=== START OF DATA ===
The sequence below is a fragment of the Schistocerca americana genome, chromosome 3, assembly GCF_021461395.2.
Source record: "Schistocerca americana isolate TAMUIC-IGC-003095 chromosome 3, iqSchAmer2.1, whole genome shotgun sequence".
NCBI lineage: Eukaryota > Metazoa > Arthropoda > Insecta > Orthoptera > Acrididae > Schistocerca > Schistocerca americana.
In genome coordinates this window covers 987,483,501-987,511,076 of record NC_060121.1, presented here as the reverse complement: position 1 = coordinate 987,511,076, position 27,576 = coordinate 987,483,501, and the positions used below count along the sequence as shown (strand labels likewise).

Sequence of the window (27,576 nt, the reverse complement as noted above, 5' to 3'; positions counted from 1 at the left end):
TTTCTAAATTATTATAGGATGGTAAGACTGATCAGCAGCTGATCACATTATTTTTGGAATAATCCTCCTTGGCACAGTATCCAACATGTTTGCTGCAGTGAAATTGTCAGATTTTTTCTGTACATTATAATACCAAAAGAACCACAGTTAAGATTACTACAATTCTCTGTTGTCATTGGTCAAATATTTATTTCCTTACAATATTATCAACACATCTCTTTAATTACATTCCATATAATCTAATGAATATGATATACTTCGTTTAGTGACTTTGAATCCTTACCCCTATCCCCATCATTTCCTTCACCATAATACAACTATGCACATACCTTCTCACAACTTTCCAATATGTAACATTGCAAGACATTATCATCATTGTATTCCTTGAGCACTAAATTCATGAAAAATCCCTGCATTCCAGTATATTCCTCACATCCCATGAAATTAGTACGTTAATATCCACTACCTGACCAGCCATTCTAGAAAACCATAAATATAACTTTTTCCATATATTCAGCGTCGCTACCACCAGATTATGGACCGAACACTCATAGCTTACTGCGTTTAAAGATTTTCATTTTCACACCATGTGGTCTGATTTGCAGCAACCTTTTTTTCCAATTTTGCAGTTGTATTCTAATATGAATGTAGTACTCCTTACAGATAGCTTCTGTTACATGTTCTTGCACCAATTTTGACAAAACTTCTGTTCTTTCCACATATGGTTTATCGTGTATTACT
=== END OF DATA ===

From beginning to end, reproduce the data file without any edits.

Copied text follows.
The sequence below is a fragment of the Schistocerca americana genome, chromosome 3, assembly GCF_021461395.2.
Source record: "Schistocerca americana isolate TAMUIC-IGC-003095 chromosome 3, iqSchAmer2.1, whole genome shotgun sequence".
NCBI lineage: Eukaryota > Metazoa > Arthropoda > Insecta > Orthoptera > Acrididae > Schistocerca > Schistocerca americana.
In genome coordinates this window covers 987,483,501-987,511,076 of record NC_060121.1, presented here as the reverse complement: position 1 = coordinate 987,511,076, position 27,576 = coordinate 987,483,501, and the positions used below count along the sequence as shown (strand labels likewise).

Sequence of the window (27,576 nt, the reverse complement as noted above, 5' to 3'; positions counted from 1 at the left end):
TTTCTAAATTATTATAGGATGGTAAGACTGATCAGCAGCTGATCACATTATTTTTGGAATAATCCTCCTTGGCACAGTATCCAACATGTTTGCTGCAGTGAAATTGTCAGATTTTTTCTGTACATTATAATACCAAAAGAACCACAGTTAAGATTACTACAATTCTCTGTTGTCATTGGTCAAATATTTATTTCCTTACAATATTATCAACACATCTCTTTAATTACATTCCATATAATCTAATGAATATGATATACTTCGTTTAGTGACTTTGAATCCTTACCCCTATCCCCATCATTTCCTTCACCATAATACAACTATGCACATACCTTCTCACAACTTTCCAATATGTAACATTGCAAGACATTATCATCATTGTATTCCTTGAGCACTAAATTCATGAAAAATCCCTGCATTCCAGTATATTCCTCACATCCCATGAAATTAGTACGTTAATATCCACTACCTGACCAGCCATTCTAGAAAACCATAAATATAACTTTTTCCATATATTCAGCGTCGCTACCACCAGATTATGGACCGAACACTCATAGCTTACTGCGTTTAAAGATTTTCATTTTCACACCATGTGGTCTGATTTGCAGCAACCTTTTTTTCCAATTTTGCAGTTGTATTCTAATATGAATGTAGTACTCCTTACAGATAGCTTCTGTTACATGTTCTTGCACCAATTTTGACAAAACTTCTGTTCTTTCCACATATGGTTTATCGTGTATTACT